Complementing vs. contrasting – Deciding whether your floors will complement or contrast the color palette of the overall design theme in each room of your home is key. In an open floor plan where the kitchen, dining room and living room are connected, you may want to consider a wood that complements the current accent woods in those rooms to create a unified look. The only thing you will have to be conscious of is whether or not you are creating too much of a good thing. On the other side of the spectrum, contrasting colors help to create definition, but if used improperly, it can become too busy-looking with too many patterns or colors. Find the balance.

The most important thing to figure out is what you want your home to say with the new wood and what you want it to look like. From there, you can take your ideas to the experts at Keweenaw Specialty Woods; we’d be happy to help you bring your vision to life.

(Source: Decoist)

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Maple Hardwood: Knowing When It’s the Right Choice for Your Home

When it comes time to incorporate hardwood into your home, it can be difficult to make a decision when you consider the hundreds of options that you have. A lot of homeowners simply get frustrated and throw in the towel, opting to simply pick whichever hardwood gives them a color that they like. While it may seem like color is the only thing that’s really important with hardwood flooring, trust us when we say that there is so much more to consider.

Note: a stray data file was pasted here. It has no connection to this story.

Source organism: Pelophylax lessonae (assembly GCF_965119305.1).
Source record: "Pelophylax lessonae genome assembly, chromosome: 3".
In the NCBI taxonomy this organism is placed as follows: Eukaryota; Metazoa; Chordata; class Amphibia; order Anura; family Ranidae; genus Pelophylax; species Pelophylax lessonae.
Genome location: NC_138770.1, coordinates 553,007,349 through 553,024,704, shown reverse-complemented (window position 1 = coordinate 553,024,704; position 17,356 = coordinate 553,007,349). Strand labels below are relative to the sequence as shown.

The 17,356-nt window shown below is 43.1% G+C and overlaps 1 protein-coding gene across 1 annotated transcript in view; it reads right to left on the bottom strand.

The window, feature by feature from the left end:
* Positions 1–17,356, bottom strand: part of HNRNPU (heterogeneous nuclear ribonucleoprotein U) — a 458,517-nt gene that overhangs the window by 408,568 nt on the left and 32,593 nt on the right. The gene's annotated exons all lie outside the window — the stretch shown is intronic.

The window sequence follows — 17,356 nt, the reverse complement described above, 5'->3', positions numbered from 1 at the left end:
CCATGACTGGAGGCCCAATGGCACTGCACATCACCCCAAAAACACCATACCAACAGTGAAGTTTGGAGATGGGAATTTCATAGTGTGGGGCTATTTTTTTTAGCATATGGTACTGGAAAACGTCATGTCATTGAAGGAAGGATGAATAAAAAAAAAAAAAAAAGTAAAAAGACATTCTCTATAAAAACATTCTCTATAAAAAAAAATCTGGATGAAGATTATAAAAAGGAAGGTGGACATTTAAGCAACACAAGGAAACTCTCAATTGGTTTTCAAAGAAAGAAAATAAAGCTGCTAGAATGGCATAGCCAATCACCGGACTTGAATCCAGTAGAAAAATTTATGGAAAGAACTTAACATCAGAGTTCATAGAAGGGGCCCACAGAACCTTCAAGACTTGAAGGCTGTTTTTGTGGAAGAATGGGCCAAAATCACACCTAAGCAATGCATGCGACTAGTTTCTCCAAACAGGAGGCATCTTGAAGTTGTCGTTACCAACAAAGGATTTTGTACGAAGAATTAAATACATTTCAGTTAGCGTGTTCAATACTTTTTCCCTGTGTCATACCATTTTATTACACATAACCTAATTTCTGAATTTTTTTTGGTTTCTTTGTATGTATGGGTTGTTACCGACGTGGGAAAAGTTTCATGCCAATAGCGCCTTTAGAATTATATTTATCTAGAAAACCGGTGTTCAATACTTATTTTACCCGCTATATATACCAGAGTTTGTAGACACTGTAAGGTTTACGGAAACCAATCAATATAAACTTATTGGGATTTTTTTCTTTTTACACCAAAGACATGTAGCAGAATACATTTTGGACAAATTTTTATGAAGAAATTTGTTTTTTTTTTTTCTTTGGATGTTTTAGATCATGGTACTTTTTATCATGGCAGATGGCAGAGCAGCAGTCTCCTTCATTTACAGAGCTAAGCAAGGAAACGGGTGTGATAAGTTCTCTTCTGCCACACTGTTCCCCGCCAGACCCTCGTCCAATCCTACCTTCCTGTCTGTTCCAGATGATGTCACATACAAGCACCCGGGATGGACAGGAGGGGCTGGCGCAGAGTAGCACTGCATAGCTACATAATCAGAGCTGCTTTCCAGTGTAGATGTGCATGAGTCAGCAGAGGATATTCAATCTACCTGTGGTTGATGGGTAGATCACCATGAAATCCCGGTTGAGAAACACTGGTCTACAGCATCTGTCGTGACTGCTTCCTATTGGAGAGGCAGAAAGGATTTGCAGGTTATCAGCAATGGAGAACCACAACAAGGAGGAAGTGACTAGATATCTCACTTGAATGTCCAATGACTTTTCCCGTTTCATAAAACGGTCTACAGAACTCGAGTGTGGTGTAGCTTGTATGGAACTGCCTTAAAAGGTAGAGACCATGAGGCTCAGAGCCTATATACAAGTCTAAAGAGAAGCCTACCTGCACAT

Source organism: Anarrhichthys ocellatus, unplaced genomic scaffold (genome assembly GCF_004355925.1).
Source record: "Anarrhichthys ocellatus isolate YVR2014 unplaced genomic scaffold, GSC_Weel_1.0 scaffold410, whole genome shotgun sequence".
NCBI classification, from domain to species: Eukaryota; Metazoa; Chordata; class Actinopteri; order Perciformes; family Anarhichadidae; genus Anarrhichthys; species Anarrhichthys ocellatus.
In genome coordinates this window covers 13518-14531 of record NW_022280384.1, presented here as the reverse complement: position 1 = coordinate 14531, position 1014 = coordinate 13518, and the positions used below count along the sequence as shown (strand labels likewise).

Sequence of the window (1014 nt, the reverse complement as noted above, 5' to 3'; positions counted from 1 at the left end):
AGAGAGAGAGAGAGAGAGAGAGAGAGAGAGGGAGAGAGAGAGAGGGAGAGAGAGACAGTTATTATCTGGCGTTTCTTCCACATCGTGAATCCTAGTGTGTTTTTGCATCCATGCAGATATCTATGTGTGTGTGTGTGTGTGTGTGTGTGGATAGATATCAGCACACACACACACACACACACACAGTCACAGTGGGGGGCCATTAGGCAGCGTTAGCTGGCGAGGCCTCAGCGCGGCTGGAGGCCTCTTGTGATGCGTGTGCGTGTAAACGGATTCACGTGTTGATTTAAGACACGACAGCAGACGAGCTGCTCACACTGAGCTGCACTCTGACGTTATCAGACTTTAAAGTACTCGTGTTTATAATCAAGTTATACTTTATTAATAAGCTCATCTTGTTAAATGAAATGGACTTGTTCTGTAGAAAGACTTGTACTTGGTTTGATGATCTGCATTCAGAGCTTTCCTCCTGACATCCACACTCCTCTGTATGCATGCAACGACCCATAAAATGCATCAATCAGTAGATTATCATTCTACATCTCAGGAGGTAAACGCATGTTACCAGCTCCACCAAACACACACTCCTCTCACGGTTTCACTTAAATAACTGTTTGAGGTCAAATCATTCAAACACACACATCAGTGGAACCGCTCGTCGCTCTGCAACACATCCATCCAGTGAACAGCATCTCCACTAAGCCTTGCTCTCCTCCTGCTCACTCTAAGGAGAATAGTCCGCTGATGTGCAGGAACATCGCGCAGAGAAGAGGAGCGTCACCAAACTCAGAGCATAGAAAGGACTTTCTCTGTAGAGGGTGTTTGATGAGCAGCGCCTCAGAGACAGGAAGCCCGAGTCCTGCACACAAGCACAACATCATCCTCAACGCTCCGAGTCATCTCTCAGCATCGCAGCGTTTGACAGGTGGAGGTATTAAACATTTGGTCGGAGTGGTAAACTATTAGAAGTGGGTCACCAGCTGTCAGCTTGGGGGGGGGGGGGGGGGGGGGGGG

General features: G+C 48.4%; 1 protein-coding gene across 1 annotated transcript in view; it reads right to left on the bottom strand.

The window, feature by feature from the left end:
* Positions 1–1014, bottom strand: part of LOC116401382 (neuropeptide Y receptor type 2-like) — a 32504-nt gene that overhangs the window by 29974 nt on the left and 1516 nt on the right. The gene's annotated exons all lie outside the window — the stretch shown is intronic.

Take maple hardwood for instance; while its light tones may be what attracts you to it initially, you’d be surprised to hear the number of reasons (other than color) why this particular hardwood may be ideal for some as opposed to others.

First of all, consider what you will be using the hardwood for. With its dense pore structure, maple is actually a pretty heavy wood, so if you are using it for furniture, it’s going to stay in place. Additionally, it will give you a solid, masterful swing if you’re making doors, and will be very resistant to dings, dents and scratches if you’re looking for something durable enough for millwork and cabinetry.